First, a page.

Therefore, according to all opinions, an animal requires ritual slaughter, i.e., the process of transplanting its spiritual energy described above. This task - refining the body and the animal soul - is the mission of the soul and the purpose for its descent into this world. For the soul itself requires no improvement; the sole purpose of its descent is to improve and elevate the body.

Fowl were created from mud on the waters, i.e., water and earth. They also have the potential to fly, but must return to the earth, because they become tired after flying.

The parallel in our Divine service is the intellectual soul, which serves as an intermediary between the animal soul and the G-dly soul. The intellectual soul can conceive of G-dliness. Nevertheless, its essence is mortal intellect as prompted by the G-dly soul which is enclothed within it. As such, there is a difference of opinion as to whether the spiritual service associated with] ritual slaughter is necessary. The final ruling is that slaughter is required.

Fish are always found in their source of nurture; as soon as they depart, they die. The spiritual parallel is the G-dly soul, which at all times, even when a person sins, remains faithful to Him. It remains connected to its source of life, the ultimate Life.

This enables us to appreciate the severity of a sin. Since a person is connected to his G-dly source at all times, sinning can be compared to a person who takes the head of the king and submerges it in a latrine.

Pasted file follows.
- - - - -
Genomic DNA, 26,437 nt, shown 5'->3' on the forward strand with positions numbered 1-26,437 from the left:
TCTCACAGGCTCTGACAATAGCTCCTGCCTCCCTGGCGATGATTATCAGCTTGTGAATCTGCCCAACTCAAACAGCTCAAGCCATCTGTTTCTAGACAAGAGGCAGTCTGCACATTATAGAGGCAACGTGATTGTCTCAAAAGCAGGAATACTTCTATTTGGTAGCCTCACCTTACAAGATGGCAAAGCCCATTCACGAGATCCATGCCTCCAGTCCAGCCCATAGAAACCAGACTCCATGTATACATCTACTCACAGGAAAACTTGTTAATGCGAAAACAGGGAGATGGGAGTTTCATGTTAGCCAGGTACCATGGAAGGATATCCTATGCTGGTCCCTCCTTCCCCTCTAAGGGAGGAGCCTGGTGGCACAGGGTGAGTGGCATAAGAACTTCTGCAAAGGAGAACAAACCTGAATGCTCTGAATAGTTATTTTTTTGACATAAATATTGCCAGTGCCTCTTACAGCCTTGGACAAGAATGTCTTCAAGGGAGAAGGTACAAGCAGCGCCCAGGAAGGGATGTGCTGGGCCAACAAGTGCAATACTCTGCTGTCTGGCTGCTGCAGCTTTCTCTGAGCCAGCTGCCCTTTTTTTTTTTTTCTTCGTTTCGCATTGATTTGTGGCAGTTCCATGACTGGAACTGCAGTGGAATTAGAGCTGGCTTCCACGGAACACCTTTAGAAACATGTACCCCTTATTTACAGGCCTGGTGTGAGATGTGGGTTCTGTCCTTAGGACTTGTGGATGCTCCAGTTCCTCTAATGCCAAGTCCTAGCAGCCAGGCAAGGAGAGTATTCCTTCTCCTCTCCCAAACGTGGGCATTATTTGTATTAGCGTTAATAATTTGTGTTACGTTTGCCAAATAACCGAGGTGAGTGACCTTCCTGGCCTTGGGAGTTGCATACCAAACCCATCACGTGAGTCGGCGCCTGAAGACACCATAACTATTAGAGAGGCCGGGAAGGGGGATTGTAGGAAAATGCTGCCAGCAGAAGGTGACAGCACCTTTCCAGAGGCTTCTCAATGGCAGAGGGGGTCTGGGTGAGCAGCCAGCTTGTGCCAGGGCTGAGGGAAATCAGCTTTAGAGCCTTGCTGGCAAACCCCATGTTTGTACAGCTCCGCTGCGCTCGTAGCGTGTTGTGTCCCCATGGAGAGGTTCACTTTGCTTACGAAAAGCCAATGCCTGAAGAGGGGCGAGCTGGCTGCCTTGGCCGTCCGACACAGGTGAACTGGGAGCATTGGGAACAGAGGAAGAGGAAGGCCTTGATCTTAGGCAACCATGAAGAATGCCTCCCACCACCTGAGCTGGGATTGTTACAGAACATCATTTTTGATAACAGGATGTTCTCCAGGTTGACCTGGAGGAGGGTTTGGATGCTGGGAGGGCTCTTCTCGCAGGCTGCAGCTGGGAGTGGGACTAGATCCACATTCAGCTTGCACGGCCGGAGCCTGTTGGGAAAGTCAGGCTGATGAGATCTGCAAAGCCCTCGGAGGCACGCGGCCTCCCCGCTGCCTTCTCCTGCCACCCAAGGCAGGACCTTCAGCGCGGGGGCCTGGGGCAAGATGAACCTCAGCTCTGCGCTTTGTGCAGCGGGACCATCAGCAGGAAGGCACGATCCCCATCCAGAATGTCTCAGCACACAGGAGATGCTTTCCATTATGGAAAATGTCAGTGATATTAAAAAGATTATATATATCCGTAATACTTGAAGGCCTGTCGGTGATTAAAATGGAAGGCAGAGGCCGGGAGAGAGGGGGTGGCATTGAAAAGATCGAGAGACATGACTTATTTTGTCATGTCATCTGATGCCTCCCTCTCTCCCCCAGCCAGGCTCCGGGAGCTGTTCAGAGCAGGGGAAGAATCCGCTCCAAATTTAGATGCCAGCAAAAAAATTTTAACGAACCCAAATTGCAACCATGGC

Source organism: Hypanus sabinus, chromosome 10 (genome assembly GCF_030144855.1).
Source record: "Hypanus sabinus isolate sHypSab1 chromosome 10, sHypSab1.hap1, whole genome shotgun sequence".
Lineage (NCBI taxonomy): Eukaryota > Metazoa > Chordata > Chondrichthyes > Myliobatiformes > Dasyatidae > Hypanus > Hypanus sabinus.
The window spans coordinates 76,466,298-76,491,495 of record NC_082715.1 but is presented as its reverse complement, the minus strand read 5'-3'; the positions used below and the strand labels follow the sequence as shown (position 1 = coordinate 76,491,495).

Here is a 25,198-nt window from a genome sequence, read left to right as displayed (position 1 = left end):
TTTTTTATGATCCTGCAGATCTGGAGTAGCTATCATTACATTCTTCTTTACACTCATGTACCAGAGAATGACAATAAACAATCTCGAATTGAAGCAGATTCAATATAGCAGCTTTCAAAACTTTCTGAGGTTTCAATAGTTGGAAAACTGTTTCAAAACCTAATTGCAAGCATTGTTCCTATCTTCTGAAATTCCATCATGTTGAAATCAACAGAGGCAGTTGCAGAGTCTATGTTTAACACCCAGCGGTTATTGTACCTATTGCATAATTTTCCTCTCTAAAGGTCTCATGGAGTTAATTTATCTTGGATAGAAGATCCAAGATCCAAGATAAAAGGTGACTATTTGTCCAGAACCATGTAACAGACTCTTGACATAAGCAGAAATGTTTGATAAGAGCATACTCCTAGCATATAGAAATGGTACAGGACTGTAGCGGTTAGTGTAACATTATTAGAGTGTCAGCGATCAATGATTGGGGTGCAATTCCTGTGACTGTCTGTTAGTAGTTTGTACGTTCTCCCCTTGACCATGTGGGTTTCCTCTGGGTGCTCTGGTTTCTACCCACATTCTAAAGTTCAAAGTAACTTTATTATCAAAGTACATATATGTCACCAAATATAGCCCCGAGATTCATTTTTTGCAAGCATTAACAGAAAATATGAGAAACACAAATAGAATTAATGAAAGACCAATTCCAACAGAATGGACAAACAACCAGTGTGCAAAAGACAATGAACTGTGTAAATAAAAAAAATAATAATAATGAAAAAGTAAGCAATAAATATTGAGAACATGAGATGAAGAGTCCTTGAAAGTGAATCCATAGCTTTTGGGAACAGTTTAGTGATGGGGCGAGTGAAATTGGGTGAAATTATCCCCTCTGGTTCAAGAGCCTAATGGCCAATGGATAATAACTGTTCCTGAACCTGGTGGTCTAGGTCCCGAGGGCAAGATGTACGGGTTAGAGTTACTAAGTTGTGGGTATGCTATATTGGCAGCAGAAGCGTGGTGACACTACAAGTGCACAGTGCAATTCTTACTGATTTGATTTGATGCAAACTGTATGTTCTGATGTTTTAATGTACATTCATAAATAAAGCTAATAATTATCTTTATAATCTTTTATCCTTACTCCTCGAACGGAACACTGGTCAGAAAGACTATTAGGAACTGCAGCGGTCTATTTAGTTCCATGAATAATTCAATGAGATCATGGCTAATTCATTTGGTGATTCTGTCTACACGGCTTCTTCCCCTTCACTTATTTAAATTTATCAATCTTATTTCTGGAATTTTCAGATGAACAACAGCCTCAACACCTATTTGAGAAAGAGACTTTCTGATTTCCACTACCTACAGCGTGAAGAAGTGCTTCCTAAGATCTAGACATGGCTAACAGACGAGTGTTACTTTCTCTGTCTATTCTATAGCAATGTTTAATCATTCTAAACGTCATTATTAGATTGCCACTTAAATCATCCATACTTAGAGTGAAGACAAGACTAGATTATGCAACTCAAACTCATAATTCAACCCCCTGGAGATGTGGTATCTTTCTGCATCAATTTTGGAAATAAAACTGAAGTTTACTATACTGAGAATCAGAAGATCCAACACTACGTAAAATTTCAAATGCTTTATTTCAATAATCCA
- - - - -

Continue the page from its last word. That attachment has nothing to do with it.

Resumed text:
Because of this ongoing connection, with regard to fish, there is no need for the spiritual service associated with ritual slaughter. There is, however, a need for fish to be gathered. For the enclothement in the body and the involvement with the task of refinement may lead to fragmentation of the G-dly soul's energies in its worldly tasks. Therefore, they must be gathered together and collected.

On a deeper level, it can be explained that the fowl refer to [three of the five levels of the G-dly soul] the levels of nefesh, ruach, and neshamah, and the fish to the levels chayah and yechidah, the soul's encompassing powers. This is not the place for elaboration of this matter.

Grasshoppers do not require ritual slaughter. Taamei HaMitzvos explains that the rationale for this mitzvah is that they and fish are both from the level of Yesod. In contrast, domesticated animals, wild beasts, and ritual slaughter all relate to the level of Malchus.

Perhaps this is the mystical explanation why they do not possess blood, an analogy for material desires, at all. And they are characterized by selflessness - as reflected in the verse, "And we were like grasshoppers in their eyes" - and oneness - as reflected in the verse, "Locusts have no king, and yet they go forth in bands."

Negative dimensions may, however, also arise from selflessness, as reflected in the verse: "Ephraim is joined to idols." And therefore, there are also non-kosher grasshoppers. But even then, because "peace is great...," even though they are non-kosher, the brine which is produced from them is permitted.